5. Ball C, Thomson KR, Kavnoudias H (2010) Irreversible electroporation: a new challenge in “out of operating theater” anesthesia. Anesth Analg 110(5):1305–1309PubMedCrossRefGoogle Scholar
  6. Ben-David E, Appelbaum L, Sosna J, Nissenbaum I, Goldberg SN (2012) Characterization of irreversible electroporation ablation in in vivo porcine liver. Am J Roentgenol 198(1):W62–W68CrossRefGoogle Scholar
  7. Cosman ER, Nashold BS, Bedenbaugh P (1983) Stereotactic radiofrequency lesion making. Appl Neurophysiol 46(1–4):160–166PubMedGoogle Scholar
  8. Davalos RV, Mir LM, Rubinsky B (2005) Tissue ablation with irreversible electroporation. Ann Biomed Eng 33(2):223–231PubMedCrossRefGoogle Scholar
  9. Dickinson PJ, Roberts BN, Higgins RJ, Leutenegger CM, Bollen AW, Kass PH, LeCouteur RA (2006) Expression of receptor tyrosine kinases vegfr-1 (flt-1), vegfr-2 (kdr), egfr-1, pdgfra and c-met in canine primary brain tumours. Vet Comp Oncol 4(3):132–140PubMedCrossRefGoogle Scholar
  10. Edd JF, Davalos RV (2007) Mathematical modeling of irreversible electroporation for treatment planning. Technol Cancer Res Treat 6:275–286PubMedCrossRefGoogle Scholar
  11. Ellis TL, Garcia PA, Rossmeisl JH Jr, Henao-Guerrero N, Robertson J, Davalos RV (2011) Nonthermal irreversible electroporation for intracranial surgical applications. Laboratory investigation. J Neurosurg 114(3):681–688PubMedCrossRefGoogle Scholar
  12. Garcia PA, Pancotto T, Rossmeisl JH, Henao-Guerrero N, Gustafson NR, Daniel GB, Robertson JL, Ellis TL, Davalos RV (2011a) Non-thermal irreversible electroporation (N-TIRE) and adjuvant fractionated radiotherapeutic multimodal therapy for intracranial malignant glioma in a canine patient. Technol Cancer Res Treat 10(1):73–83PubMedGoogle Scholar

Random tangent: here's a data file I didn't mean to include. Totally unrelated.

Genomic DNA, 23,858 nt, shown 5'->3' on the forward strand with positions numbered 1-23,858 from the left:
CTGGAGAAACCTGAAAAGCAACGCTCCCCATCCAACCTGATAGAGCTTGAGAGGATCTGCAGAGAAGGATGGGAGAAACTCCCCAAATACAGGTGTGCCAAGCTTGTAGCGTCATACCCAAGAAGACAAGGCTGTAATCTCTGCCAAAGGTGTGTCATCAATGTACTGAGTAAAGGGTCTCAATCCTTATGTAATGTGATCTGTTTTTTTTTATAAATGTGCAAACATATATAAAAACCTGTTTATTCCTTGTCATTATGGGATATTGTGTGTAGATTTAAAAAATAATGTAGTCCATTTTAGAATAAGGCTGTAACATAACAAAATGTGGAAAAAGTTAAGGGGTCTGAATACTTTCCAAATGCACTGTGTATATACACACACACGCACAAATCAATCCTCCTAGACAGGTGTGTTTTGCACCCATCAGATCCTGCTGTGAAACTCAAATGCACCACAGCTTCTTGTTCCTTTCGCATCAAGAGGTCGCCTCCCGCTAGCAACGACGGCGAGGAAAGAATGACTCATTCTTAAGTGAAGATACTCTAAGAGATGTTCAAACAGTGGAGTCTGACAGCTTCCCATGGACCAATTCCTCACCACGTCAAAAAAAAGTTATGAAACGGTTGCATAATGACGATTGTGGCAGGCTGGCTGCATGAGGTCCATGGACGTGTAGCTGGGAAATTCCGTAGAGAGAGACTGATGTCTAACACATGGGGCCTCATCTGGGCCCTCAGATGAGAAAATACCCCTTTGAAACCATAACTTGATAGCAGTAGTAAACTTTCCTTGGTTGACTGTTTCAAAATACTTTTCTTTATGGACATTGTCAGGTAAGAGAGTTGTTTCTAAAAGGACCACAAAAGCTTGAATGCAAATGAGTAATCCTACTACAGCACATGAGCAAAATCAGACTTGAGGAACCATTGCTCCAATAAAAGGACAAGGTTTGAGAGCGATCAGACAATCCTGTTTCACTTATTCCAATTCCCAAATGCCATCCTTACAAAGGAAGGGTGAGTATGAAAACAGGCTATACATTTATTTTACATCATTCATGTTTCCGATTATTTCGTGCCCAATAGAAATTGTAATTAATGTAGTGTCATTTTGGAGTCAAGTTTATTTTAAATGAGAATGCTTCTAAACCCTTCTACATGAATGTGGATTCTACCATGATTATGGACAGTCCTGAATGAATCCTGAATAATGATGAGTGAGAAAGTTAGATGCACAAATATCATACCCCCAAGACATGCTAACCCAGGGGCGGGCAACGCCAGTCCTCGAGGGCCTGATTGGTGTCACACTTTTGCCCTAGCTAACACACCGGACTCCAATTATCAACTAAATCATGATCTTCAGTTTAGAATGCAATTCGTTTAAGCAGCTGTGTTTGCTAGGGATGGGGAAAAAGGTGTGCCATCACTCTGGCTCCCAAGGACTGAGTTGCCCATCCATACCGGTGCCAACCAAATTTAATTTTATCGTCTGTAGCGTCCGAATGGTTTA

13. Garcia PA, Rossmeisl JH Jr, Neal RE 2nd, Ellis TL, Davalos RV (2011b) A parametric study delineating irreversible electroporation from thermal damage based on a minimally invasive intracranial procedure. Biomed Eng Online 10(1):34PubMedCentralPubMedCrossRefGoogle Scholar
  14. Garcia PA, Rossmeisl JH, Neal RE II, Ellis TL, Olson J, Henao-Guerrero N, Robertson J, Davalos RV (2010) Intracranial nonthermal irreversible electroporation: in vivo analysis. J Membr Biol 236(1):127–136PubMedCrossRefGoogle Scholar
  15. Garcia PA, Rossmeisl JH Jr, Robertson JL, Olson JD, Johnson AJ, Ellis TL, Davalos RV (2012) 7.0-T Magnetic resonance imaging characterization of acute blood–brain-barrier disruption achieved with intracranial irreversible electroporation. PLoS ONE 7(11):e50482PubMedCentralPubMedCrossRefGoogle Scholar
  16. Heidner GL, Kornegay JN, Page RL, Dodge RK, Thrall DE (1991) Analysis of survival in a retrospective study of 86 dogs with brain tumors. J Vet Intern Med 5(4):219–226PubMedCrossRefGoogle Scholar
  17. Ivorra A, Al-Sakere B, Rubinsky B, Mir LM (2009) In vivo electrical conductivity measurements during and after tumor electroporation: conductivity changes reflect the treatment outcome. Phys Med Biol 54(19):5949–5963PubMedCrossRefGoogle Scholar
  18. La Rocca RV, Mehdorn HM (2009) Localized BCNU chemotherapy and the multimodal management of malignant glioma. Curr Med Res Opin 25(1):149–160PubMedCrossRefGoogle Scholar
  19. Lee EW, Loh CT, Kee ST (2007) Imaging guided percutaneous irreversible electroporation: ultrasound and immunohistological correlation. Technol Cancer Res Treat 6(4):287–294PubMedCrossRefGoogle Scholar